There have been some very impressive releases of late from thrash bands who’s glory days were ostensibly in the late ’80s, proving that persistence can really pay off, particularly in the metal sub-culture. Fans thereof are among the most dedicated and passionate of any musical genre, if not THE most dedicated and passionate.
Metalheads will take one look at the personnel on this record and assume that it will contain unparalleled amounts of awesomeness, with good reason. Produced by the legendary Andy Sneap, drums by the “atomic clock” Mr Gene Hoglan and Alex Skolnik and Chuck Billy on guitar and vocals respectively. A formidable lineup to be sure! But….names on a record sleeve count for zip if the music sucks, so how does the album stack up?
Dark Roots Of Earth is immediately Testament. Super tight riffing and blurry solos harken back to the halcyon days of thrash metal and Chuck Billy’s voice is immediately recognizable, albeit slightly lower in pitch than in the Practise What You Preach/Souls Of Black era. The drumming of Gene Hoglan is simply brilliant. The man is a phenomenon, driving the band with a metronomic pulse yet utilizing the full range of his kit with hair-trigger precision and incredible speed. He has added a whole other dimension to the band, employing brutal blast beats and insane double kick patterns offset by a powerful and tasteful rock’n’roll approach in slower phrases.
The double lead guitar attacks of Alex Skolnik and Eric Peterson are also extremely well executed. Shred fans will be more than impressed by the harmonized solos and incredibly fast legato patterns which utilize some unusual Phrygian scales and string busting pinch-harmonic bends. The riffs are, for the most part, a match for the solos; chunky, offbeat, thrashy….nice.
No real need to mention Sneap’s production is there? Of course it’s great. Clear, bright, bassy, and perfectly mixed. The drums in particular sound fantastically three dimensional. Kudos Andy!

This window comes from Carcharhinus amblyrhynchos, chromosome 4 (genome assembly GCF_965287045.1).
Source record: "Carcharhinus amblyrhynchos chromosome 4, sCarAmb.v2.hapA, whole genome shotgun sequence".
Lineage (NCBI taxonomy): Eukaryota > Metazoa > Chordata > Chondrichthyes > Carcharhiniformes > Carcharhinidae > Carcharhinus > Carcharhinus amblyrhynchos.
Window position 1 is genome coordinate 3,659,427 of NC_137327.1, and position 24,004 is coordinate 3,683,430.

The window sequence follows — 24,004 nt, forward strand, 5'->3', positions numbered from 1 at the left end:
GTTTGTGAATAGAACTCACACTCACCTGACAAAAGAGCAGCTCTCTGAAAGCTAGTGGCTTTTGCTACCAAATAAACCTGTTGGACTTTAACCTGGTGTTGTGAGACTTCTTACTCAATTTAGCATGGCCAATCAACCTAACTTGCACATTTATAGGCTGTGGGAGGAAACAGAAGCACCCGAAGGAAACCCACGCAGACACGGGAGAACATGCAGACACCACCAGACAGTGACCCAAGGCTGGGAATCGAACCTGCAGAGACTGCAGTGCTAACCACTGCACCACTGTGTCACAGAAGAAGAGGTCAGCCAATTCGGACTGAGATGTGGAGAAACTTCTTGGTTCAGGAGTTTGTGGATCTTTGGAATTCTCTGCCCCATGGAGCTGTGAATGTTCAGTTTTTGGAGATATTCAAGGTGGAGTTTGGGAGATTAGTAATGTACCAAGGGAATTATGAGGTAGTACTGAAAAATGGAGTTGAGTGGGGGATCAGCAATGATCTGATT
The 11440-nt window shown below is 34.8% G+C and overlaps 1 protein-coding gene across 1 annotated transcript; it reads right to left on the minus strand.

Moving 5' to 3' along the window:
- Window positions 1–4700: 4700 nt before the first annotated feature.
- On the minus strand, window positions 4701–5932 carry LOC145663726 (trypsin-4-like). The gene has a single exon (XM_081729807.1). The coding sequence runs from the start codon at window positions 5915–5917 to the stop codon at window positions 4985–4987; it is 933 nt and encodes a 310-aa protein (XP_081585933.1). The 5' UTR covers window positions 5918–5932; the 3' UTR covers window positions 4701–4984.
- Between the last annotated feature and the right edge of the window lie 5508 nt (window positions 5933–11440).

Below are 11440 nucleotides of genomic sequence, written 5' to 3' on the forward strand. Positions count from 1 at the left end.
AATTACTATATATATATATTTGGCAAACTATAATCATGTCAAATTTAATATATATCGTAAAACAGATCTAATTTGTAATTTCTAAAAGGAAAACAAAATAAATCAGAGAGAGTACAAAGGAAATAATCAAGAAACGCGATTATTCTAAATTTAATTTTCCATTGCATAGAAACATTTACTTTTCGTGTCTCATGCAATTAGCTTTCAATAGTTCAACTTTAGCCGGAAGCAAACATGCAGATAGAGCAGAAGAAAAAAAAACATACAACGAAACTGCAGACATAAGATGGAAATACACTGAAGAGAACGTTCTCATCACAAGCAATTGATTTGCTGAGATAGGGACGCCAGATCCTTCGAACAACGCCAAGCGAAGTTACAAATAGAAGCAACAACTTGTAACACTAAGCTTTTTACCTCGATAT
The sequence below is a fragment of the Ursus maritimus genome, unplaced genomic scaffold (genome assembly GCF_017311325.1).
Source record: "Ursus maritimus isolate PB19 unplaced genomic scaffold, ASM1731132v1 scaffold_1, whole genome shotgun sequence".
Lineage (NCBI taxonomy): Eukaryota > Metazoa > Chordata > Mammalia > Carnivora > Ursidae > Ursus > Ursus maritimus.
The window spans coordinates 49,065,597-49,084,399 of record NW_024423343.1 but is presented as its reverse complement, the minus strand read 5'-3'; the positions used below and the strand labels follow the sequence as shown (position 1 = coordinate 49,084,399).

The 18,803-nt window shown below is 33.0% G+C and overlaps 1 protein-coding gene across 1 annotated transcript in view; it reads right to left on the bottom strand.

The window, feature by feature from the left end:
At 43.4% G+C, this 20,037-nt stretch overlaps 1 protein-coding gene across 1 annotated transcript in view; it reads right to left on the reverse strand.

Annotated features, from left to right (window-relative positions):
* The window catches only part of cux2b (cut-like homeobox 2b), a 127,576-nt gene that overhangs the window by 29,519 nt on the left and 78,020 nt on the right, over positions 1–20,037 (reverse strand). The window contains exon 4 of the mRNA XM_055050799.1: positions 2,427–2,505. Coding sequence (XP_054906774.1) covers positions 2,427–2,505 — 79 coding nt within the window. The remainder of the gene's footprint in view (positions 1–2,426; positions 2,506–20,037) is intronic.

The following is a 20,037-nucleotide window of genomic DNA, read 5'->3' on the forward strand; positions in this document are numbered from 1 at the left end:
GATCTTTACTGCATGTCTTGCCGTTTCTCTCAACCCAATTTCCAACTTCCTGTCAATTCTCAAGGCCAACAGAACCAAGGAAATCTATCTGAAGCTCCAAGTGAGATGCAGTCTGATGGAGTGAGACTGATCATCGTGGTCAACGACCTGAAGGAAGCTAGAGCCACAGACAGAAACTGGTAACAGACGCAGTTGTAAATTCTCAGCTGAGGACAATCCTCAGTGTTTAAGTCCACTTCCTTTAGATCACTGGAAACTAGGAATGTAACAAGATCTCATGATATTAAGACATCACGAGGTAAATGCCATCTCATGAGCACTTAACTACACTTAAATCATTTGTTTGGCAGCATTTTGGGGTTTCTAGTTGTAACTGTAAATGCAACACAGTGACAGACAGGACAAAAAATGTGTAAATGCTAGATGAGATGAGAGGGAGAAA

OK, now the Yin is out of the way, it’s time for the Yang. The album is too long and there are too many filler tracks. Why oh why do bands feel compelled to wring every last drop out of the 78 minutes available on a CD?? IT’S NOT NECESSARY!!
Several instrumental passages drag on without direction or crescendo, particularly in the ‘obligatory ballad’ “Cold Embrace”, which is quite frankly, a bore. Many lead guitar breaks also outstay their welcome, especially the twin “guitarmonies” which dominate several phrases for minutes on end and just…go nowhere! Iron Maiden and Judas Priest would surely be rather jaded at this ridiculous over-use of their time honoured twin lead approach. “Throne Of Thorns” is the worst offender in this regard and would otherwise have been a really good stomping track. Mention of Iron Maiden brings me neatly to the fact that Testament perform an adequate but spartan version of ‘Maiden’s “Powerslave”.
Billy’s lyrics are also rather questionable at times, I mean how many times do you need to use the word “hate” on one album?! Many verses feature egregious non-rhyming phrases which surprise the listener and frankly, sound comical, as if he’s run out of ideas and just thrown any old word in! It’s metal not bloody beat poetry Chuck! It gives the whole album a stuttering gait which it doesn’t deserve as the instrumental performances are outstanding (as are most of Billy’s vocal performances to be fair).
By far the worst lyrics (sorry Freddy) are contained in the album’s worst song, a cover of Queen’s “Dragon Attack”. It starts off ok with an almost bluesy riff but degenerates into a shocking amalgam of party-metal and swords’n’sorcery fantasia! It sounds like fucking Hellyeah and Dragonforce are having a drunken jam session! Gaaaah! Awful!
With that negativity behind us, standout tracks are the magnificently heavy title track, the frantic, speed-fest “True American Hate” and the pounding mid-paced thrasher “Last Stand For Independence”.
This is not a bad album by any stretch of the imagination. The instrumental performances alone are worth the price of the cd, and the production is magnificent. It’s surely their best work since the mid ’90s, however, that ain’t saying a great deal. While comparisons will inevitably be drawn with Kreator’s Phantom Antichrist and Anthrax’s magnificent return to form in Worship Music, Dark Roots Of Earth, while fairly impressive overall, is no match.
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